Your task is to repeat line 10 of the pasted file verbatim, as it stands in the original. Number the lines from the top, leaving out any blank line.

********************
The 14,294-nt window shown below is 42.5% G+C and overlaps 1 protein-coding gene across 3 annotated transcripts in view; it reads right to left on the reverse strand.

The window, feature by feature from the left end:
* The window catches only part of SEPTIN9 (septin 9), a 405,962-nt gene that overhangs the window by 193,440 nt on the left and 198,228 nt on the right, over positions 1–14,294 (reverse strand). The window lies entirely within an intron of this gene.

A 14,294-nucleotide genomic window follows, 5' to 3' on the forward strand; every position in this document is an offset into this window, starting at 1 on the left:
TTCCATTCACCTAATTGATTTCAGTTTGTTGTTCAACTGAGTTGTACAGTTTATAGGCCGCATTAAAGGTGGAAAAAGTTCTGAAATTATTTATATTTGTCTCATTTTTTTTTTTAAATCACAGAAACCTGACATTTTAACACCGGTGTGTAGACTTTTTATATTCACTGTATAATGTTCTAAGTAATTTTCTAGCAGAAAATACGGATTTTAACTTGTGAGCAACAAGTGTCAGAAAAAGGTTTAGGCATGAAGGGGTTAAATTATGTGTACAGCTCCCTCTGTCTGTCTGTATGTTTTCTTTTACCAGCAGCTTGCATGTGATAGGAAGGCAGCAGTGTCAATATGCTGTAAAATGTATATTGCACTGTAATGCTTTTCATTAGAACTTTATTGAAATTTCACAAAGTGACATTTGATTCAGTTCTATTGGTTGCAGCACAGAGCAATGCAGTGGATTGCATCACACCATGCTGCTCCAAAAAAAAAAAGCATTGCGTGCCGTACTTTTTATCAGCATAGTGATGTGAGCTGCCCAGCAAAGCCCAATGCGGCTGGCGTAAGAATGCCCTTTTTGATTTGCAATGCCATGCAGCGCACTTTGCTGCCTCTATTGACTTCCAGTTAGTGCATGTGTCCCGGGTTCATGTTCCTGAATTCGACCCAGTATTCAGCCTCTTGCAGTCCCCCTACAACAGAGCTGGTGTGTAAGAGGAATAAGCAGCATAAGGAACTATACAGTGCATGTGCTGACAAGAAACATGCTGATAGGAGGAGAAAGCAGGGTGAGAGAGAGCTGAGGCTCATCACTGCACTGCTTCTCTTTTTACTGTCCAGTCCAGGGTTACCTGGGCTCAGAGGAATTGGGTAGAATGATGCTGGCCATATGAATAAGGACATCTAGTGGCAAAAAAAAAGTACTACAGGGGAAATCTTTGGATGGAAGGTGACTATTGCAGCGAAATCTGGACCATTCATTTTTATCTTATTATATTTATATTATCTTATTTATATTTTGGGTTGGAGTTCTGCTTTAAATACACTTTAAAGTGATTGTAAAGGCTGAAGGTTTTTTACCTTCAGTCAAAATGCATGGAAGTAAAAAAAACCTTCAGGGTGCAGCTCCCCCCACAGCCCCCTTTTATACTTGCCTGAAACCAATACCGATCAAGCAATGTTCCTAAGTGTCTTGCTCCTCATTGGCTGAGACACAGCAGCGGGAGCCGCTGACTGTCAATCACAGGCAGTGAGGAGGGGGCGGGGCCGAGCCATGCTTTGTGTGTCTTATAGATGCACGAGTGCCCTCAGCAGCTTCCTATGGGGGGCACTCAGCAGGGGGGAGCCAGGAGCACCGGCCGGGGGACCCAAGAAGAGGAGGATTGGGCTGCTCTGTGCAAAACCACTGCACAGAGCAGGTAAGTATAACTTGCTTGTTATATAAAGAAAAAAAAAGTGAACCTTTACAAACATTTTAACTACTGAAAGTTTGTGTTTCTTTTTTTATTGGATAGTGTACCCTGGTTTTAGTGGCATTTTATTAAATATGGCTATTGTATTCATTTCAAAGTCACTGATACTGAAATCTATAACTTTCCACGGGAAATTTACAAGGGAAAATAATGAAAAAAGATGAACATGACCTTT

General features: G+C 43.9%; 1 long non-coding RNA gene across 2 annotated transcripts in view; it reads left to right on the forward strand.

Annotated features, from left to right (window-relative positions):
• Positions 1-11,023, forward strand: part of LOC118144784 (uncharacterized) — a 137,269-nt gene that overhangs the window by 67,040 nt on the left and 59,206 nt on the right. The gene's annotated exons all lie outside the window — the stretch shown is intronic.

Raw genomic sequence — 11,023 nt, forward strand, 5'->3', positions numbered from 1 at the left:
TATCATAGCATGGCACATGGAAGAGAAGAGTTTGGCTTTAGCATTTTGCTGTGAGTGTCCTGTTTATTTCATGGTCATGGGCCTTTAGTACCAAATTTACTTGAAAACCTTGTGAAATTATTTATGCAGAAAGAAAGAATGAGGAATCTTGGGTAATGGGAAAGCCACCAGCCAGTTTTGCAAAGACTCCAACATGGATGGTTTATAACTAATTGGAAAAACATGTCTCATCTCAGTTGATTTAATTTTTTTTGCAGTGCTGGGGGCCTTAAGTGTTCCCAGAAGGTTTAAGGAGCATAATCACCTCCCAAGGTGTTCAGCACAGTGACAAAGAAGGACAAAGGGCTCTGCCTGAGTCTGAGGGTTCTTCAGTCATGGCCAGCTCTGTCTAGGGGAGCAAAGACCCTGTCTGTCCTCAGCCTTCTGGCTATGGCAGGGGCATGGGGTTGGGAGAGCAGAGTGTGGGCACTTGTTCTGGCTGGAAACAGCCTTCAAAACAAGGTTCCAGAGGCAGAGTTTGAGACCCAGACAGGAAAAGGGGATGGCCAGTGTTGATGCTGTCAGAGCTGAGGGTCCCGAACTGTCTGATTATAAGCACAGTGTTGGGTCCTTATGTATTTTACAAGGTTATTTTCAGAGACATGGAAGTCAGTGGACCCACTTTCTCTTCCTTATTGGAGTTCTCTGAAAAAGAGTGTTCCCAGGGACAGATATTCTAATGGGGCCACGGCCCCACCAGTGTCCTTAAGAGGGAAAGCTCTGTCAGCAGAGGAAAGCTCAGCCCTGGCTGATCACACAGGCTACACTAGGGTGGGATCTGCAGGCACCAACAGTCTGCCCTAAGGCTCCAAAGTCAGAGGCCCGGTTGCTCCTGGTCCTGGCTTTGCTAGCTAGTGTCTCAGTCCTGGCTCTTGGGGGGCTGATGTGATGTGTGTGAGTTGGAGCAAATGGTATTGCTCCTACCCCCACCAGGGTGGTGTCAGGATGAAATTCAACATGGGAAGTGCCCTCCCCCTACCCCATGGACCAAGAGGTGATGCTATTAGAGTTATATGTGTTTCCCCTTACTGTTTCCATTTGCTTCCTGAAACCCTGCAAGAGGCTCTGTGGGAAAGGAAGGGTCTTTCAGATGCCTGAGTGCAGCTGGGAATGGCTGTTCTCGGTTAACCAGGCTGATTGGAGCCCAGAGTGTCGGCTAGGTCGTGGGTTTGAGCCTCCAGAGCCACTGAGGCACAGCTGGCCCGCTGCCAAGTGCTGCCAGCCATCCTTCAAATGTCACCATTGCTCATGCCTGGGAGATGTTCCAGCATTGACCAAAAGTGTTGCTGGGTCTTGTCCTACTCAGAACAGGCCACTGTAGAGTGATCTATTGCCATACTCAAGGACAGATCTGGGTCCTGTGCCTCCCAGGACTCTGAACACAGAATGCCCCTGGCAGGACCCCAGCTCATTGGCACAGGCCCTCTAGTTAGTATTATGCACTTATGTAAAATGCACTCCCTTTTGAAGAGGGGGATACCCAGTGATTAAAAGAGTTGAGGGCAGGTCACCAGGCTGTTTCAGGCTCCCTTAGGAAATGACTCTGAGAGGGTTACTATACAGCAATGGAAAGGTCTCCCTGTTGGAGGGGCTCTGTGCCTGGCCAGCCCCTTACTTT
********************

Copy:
TATCATAGCATGGCACATGGAAGAGAAGAGTTTGGCTTTAGCATTTTGCTGTGAGTGTCCTGTTTATTTCATGGTCATGGGCCTTTAGTACCAAATTTACTTGAAAACCTTGTGAAATTATTTATGCAGAAAGAAAGAATGAGGAATCTTGGGTAATGGGAAAGCCACCAGCCAGTTTTGCAAAGACTCCAACATGGATGGTTTATAACTAATTGGAAAAACATGTCTCATCTCAGTTGATTTAATTTTTTTTGCAGTGCTGGGGGCCTTAAGTGTTCCCAGAAGGTTTAAGGAGCATAATCACCTCCCAAGGTGTTCAGCACAGTGACAAAGAAGGACAAAGGGCTCTGCCTGAGTCTGAGGGTTCTTCAGTCATGGCCAGCTCTGTCTAGGGGAGCAAAGACCCTGTCTGTCCTCAGCCTTCTGGCTATGGCAGGGGCATGGGGTTGGGAGAGCAGAGTGTGGGCACTTGTTCTGGCTGGAAACAGCCTTCAAAACAAGGTTCCAGAGGCAGAGTTTGAGACCCAGACAGGAAAAGGGGATGGCCAGTGTTGATGCTGTCAGAGCTGAGGGTCCCGAACTGTCTGATTATAAGCACAGTGTTGGGTCCTTATGTATTTTACAAGGTTATTTTCAGAGACATGGAAGTCAGTGGACCCACTTTCTCTTCCTTATTGGAGTTCTCTGAAAAAGAGTGTTCCCAGGGACAGATATTCTAATGGGGCCACGGCCCCACCAGTGTCCTTAAGAGGGAAAGCTCTGTCAGCAGAGGAAAGCTCAGCCCTGGCTGATCACACAGGCTACACTAGGGTGGGATCTGCAGGCACCAACAGTCTGCCCTAAGGCTCCAAAGTCAGAGGCCCGGTTGCTCCTGGTCCTGGCTTTGCTAGCTAGTGTCTCAGTCCTGGCTCTTGGGGGGCTGATGTGATGTGTGTGAGTTGGAGCAAATGGTATTGCTCCTACCCCCACCAGGGTGGTGTCAGGATGAAATTCAACATGGGAAGTGCCCTCCCCCTACCCCATGGACCAAGAGGTGATGCTATTAGAGTTATATGTGTTTCCCCTTACTGTTTCCATTTGCTTCCTGAAACCCTGCAAGAGGCTCTGTGGGAAAGGAAGGGTCTTTCAGATGCCTGAGTGCAGCTGGGAATGGCTGTTCTCGGTTAACCAGGCTGATTGGAGCCCAGAGTGTCGGCTAGGTCGTGGGTTTGAGCCTCCAGAGCCACTGAGGCACAGCTGGCCCGCTGCCAAGTGCTGCCAGCCATCCTTCAAATGTCACCATTGCTCATGCCTGGGAGATGTTCCAGCATTGACCAAAAGTGTTGCTGGGTCTTGTCCTACTCAGAACAGGCCACTGTAGAGTGATCTATTGCCATACTCAAGGACAGATCTGGGTCCTGTGCCTCCCAGGACTCTGAACACAGAATGCCCCTGGCAGGACCCCAGCTCATTGGCACAGGCCCTCTAGTTAGTATTATGCACTTATGTAAAATGCACTCCCTTTTGAAGAGGGGGATACCCAGTGATTAAAAGAGTTGAGGGCAGGTCACCAGGCTGTTTCAGGCTCCCTTAGGAAATGACTCTGAGAGGGTTACTATACAGCAATGGAAAGGTCTCCCTGTTGGAGGGGCTCTGTGCCTGGCCAGCCCCTTACTTT